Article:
In particular, Virunga National Park, which has suffered numerous misfortunes over the years, leaving it in dire need of funding to protect its forests and wildlife, has recognized Bitcoin mining as an ideal opportunity, as reported by Adam Popescu in MIT Technology Review.
Implementation of the solution has taken place
The report indicates that Africa's oldest protected park and home to endangered mountain gorillas have been severely affected by years of militia violence and pillage, deforestation, pandemic lockdowns, diseases, and meager government assistance. However, a plan has been devised to utilize its hydroelectric power to mine Bitcoin in an effort to revitalize and revive the region.
Director of the park, Emmanuel de Merode, explained:
We built the power plant and figured we’d build the network gradually. (…) Then, we had to shut down tourism in 2018 because of kidnappings [by rebels]. Then, in 2019, we had to shut down tourism because of Ebola. And 2020—the rest is history with covid. For four years, all of our tourism revenue—it used to be 40% of park revenue—it collapsed. (…) It’s not something we expected, but we had to work out a solution.”
To accomplish this, De Merode and his colleagues decided to purchase $200,000 in Bitcoin rigs powered by the park's hydroelectricity. This was in order to maximize profits and use energy effectively.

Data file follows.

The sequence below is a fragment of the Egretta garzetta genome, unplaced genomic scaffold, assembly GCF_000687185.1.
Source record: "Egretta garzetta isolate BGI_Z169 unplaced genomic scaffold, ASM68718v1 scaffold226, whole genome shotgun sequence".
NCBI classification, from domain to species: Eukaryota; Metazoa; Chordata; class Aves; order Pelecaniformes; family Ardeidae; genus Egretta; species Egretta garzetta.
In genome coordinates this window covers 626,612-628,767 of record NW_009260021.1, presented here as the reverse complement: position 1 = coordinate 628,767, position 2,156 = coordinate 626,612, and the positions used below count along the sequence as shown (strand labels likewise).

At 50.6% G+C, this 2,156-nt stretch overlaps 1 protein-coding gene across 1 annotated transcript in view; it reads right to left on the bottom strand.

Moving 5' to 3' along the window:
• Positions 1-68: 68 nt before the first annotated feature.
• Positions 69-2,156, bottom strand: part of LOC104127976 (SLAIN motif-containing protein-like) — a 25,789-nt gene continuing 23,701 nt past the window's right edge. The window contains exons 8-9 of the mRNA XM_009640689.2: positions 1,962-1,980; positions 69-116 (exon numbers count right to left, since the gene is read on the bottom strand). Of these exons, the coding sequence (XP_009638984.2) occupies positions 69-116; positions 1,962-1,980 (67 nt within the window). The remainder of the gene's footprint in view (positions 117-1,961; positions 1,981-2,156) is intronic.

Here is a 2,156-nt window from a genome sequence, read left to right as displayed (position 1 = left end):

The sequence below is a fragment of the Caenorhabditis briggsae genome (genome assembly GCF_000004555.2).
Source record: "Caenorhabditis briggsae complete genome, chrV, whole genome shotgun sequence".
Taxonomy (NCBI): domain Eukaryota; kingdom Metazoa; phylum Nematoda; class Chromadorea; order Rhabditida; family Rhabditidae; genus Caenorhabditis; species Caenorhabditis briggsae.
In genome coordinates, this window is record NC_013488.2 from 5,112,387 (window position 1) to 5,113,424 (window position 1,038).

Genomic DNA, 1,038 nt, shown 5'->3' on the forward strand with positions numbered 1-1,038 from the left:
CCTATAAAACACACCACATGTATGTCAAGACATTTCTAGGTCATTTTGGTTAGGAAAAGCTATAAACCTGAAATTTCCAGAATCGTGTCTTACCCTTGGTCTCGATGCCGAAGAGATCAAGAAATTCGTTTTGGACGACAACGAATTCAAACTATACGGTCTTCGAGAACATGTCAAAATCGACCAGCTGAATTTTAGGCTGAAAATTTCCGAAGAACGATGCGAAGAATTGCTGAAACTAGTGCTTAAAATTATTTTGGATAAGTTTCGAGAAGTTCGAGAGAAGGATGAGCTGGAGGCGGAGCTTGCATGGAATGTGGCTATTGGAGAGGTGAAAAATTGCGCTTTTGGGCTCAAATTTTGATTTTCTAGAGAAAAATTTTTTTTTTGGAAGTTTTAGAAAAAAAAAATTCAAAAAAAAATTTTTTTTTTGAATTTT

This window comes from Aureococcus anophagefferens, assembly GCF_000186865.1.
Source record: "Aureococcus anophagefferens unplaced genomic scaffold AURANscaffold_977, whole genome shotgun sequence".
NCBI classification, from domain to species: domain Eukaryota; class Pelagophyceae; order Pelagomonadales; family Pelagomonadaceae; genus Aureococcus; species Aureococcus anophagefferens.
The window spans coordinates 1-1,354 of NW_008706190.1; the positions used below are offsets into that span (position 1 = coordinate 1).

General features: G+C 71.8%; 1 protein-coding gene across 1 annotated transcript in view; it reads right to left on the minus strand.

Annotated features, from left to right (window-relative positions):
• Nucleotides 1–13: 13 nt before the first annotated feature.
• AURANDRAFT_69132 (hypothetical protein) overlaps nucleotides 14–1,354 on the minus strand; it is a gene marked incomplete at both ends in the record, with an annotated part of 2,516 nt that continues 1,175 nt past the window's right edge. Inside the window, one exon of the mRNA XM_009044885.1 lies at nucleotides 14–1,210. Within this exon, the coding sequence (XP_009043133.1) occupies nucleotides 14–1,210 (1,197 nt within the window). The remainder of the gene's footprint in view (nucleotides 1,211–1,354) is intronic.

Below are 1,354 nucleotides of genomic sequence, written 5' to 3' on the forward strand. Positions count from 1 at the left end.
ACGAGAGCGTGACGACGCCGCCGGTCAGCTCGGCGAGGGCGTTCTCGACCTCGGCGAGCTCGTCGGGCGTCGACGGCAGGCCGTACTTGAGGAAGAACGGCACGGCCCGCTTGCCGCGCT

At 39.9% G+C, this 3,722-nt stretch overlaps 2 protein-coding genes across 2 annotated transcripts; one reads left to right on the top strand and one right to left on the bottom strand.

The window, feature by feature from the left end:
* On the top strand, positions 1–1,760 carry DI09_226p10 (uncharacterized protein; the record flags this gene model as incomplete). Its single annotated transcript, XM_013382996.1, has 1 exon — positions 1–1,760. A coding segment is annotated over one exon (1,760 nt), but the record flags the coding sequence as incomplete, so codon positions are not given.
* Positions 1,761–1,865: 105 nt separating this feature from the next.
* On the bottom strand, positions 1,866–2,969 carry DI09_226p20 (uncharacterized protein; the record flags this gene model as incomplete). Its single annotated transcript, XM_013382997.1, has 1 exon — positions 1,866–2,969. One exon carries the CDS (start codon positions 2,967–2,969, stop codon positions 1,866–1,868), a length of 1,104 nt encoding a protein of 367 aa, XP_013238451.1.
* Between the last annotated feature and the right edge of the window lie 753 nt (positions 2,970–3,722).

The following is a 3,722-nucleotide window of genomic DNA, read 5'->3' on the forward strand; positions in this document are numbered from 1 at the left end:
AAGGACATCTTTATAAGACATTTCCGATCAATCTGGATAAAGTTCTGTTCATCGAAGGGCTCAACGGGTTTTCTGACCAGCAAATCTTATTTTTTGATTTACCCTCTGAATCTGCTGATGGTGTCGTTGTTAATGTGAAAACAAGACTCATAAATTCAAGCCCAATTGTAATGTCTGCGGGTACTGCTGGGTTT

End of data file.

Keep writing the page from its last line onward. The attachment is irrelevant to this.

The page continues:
The park purchased second-hand servers in early 2020 and began building the world's first Bitcoin mine run by a national park and powered by clean energy, with the help of crypto investor Sébastien Gouspillou.
One of the park's river-run hydroelectric plants opened in 2013 (with a fourth one being constructed) and has been providing power to the mine through the Luviro hydro station, one of the park's river-run hydroelectric plants. By using the river's constant flow instead of obstructing it with dams and reservoirs, the Bitcoin mining operation is conducted with a low environmental impact.
What are the chances of success?
No matter how much the price of Bitcoin fluctuates, De Merode is optimistic. He points out that each day of mining represents pure profit, regardless of fluctuations in the crypto sector, such as the collapse of the FTX.
Founder of the investment firm MicroStrategy, Michael Saylor, considers Virunga's model to be "the ideal high-tech industry for a nation with a great deal of clean energy, but without the capacity to export a product or provide a service."
According to Peter Wall, CEO of Argo Blockchain, which operates hydroelectric mines in Quebec, Virunga has all three factors necessary to mine bitcoin: "power, machines, and capital."
Lastly, De Merode stated that this was an "incredibly good investment for the park," as "we are not speculating on its value; we are producing it," adding that the park was "generating Bitcoin from surplus energy and monetizing something that would otherwise have no value."